Firstly, I must say congratulations!
You are far more likely to be successful in achieving your goal by just setting a goal believe it or not. If you haven’t and you want to, there are many Goal Setting approaches out there on the web. The "SMART" goal Setting approach is probably the most well-known and easy to complete but I'll leave that up to you.
For some of you, there may already be a few aches or niggles, and the lucky ones may be powering through towards achieving their goals.
Either way, if you are still feeling your best or need a “tune up”, we have a few tools and strategies to help you to achieve your goals. Many of you will know these but here’s a recap of a couple of important ones.
Sports/Remedial Massage and Myotherapy
Every elite level athletics coach I have been involved with has recommended massage to be part of a training program. Within my experience of Rugby League, I know the same to be true. It is a staple of every athlete and person who wants to be active and feel good during the process. From dedicated sports and remedial massage to keep your body performing at a top-quality training level, to myotherapy where we go deeper into the causes of pain, dysfunction and injury with more detailed assessment and treatment technique, we have you covered.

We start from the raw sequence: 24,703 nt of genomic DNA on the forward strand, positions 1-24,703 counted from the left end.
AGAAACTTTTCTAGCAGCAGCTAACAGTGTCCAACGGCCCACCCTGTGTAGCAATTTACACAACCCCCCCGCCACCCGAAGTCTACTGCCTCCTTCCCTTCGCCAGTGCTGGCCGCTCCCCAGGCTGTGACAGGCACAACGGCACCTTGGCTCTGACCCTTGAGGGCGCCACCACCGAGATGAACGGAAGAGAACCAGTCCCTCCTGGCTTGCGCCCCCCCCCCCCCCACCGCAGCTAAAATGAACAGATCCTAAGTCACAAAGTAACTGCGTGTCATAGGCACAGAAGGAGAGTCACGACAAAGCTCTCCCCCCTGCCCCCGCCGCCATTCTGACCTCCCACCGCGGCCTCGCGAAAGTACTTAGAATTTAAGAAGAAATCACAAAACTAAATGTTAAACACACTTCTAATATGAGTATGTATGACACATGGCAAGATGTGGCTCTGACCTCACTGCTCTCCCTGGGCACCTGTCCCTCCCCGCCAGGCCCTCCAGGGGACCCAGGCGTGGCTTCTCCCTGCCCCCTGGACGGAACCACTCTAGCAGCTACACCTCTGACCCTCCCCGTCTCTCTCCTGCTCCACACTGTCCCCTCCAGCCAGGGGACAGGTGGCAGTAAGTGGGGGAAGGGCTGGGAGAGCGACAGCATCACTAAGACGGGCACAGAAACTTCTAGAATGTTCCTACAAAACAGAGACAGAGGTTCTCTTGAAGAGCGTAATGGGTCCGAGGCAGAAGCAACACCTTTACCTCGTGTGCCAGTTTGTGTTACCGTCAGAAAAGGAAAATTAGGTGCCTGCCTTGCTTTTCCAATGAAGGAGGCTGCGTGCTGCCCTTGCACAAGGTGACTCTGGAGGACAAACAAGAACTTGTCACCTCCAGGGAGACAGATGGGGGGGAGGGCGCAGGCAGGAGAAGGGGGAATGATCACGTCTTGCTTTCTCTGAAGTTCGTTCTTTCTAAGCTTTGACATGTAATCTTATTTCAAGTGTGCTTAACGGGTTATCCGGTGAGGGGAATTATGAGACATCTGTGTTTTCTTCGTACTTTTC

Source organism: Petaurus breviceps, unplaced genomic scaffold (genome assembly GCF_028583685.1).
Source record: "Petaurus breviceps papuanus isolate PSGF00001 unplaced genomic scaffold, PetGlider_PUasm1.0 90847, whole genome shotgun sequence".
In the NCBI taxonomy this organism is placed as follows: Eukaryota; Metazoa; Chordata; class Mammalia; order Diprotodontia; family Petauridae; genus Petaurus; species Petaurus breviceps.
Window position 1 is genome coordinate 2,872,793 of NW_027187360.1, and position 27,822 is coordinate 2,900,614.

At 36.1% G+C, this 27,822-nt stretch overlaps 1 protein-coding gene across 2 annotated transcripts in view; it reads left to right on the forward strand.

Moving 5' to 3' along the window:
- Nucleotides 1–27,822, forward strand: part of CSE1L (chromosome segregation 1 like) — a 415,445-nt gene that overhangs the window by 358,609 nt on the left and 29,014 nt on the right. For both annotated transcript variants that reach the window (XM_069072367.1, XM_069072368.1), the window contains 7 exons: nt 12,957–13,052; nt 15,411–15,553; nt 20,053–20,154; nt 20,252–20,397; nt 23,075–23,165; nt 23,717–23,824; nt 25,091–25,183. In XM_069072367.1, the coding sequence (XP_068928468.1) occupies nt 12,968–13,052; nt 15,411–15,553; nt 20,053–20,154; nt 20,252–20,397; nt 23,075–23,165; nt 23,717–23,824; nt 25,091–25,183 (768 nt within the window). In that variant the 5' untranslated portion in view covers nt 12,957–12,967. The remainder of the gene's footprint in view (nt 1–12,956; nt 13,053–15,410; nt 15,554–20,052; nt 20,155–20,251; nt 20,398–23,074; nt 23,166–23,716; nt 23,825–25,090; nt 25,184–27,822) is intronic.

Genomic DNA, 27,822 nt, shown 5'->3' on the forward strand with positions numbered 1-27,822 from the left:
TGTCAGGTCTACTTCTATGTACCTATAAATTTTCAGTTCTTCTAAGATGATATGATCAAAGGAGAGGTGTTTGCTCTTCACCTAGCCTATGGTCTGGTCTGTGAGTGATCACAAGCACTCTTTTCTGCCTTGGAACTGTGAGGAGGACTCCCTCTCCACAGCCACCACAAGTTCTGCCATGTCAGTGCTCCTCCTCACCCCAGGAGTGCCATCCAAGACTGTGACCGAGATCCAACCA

Functional Movement Screen (FMS): Now this is Pretty New!
“This is the Ideal Moment” if you’re starting an exercise regime.
We need to Move Well before we Move Often.
In other words, if our quality of movement in an activity is poor due to some fundamental movement pattern problem, you could be building your health goals on a very shaky platform. As a Functional Movement Screen Certified Professional I can lead you through this process, detail any places you may need to improve upon and give you some simple corrective strategies to give you the best opportunity to move well. Build a strong foundation of great movement and reap the rewards.
A Final Word....
Remember that fitness and goal setting is much more about consistency than brilliance. You don't need to train every day but I find if you have a program designed to incorporate some "active recovery" days rather than just "rest" you will be much more likely to make your training a habit. You would of course adjust your other days' higher training intensities where needed to manage the "load" on your body.